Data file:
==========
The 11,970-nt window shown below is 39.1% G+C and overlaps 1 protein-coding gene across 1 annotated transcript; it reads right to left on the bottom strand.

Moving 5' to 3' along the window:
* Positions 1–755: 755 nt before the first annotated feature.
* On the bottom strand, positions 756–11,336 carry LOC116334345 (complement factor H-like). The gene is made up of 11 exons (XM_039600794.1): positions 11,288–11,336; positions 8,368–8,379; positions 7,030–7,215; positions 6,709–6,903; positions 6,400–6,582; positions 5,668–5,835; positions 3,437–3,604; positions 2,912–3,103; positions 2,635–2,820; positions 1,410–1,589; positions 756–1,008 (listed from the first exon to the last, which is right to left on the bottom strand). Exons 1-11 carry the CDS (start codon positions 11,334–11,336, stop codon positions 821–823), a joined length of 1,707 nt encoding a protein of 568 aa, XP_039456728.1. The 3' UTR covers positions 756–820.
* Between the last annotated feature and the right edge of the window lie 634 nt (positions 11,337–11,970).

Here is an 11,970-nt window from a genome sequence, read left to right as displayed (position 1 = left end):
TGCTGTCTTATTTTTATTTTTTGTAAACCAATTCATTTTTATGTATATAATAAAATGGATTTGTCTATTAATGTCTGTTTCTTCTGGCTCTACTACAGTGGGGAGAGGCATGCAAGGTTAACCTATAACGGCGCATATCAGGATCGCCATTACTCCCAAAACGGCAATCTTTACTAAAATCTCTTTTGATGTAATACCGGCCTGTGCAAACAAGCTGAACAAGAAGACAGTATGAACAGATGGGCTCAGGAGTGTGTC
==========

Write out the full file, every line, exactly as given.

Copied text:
The 11,970-nt window shown below is 39.1% G+C and overlaps 1 protein-coding gene across 1 annotated transcript; it reads right to left on the bottom strand.

Moving 5' to 3' along the window:
* Positions 1–755: 755 nt before the first annotated feature.
* On the bottom strand, positions 756–11,336 carry LOC116334345 (complement factor H-like). The gene is made up of 11 exons (XM_039600794.1): positions 11,288–11,336; positions 8,368–8,379; positions 7,030–7,215; positions 6,709–6,903; positions 6,400–6,582; positions 5,668–5,835; positions 3,437–3,604; positions 2,912–3,103; positions 2,635–2,820; positions 1,410–1,589; positions 756–1,008 (listed from the first exon to the last, which is right to left on the bottom strand). Exons 1-11 carry the CDS (start codon positions 11,334–11,336, stop codon positions 821–823), a joined length of 1,707 nt encoding a protein of 568 aa, XP_039456728.1. The 3' UTR covers positions 756–820.
* Between the last annotated feature and the right edge of the window lie 634 nt (positions 11,337–11,970).

Here is an 11,970-nt window from a genome sequence, read left to right as displayed (position 1 = left end):
TGCTGTCTTATTTTTATTTTTTGTAAACCAATTCATTTTTATGTATATAATAAAATGGATTTGTCTATTAATGTCTGTTTCTTCTGGCTCTACTACAGTGGGGAGAGGCATGCAAGGTTAACCTATAACGGCGCATATCAGGATCGCCATTACTCCCAAAACGGCAATCTTTACTAAAATCTCTTTTGATGTAATACCGGCCTGTGCAAACAAGCTGAACAAGAAGACAGTATGAACAGATGGGCTCAGGAGTGTGTC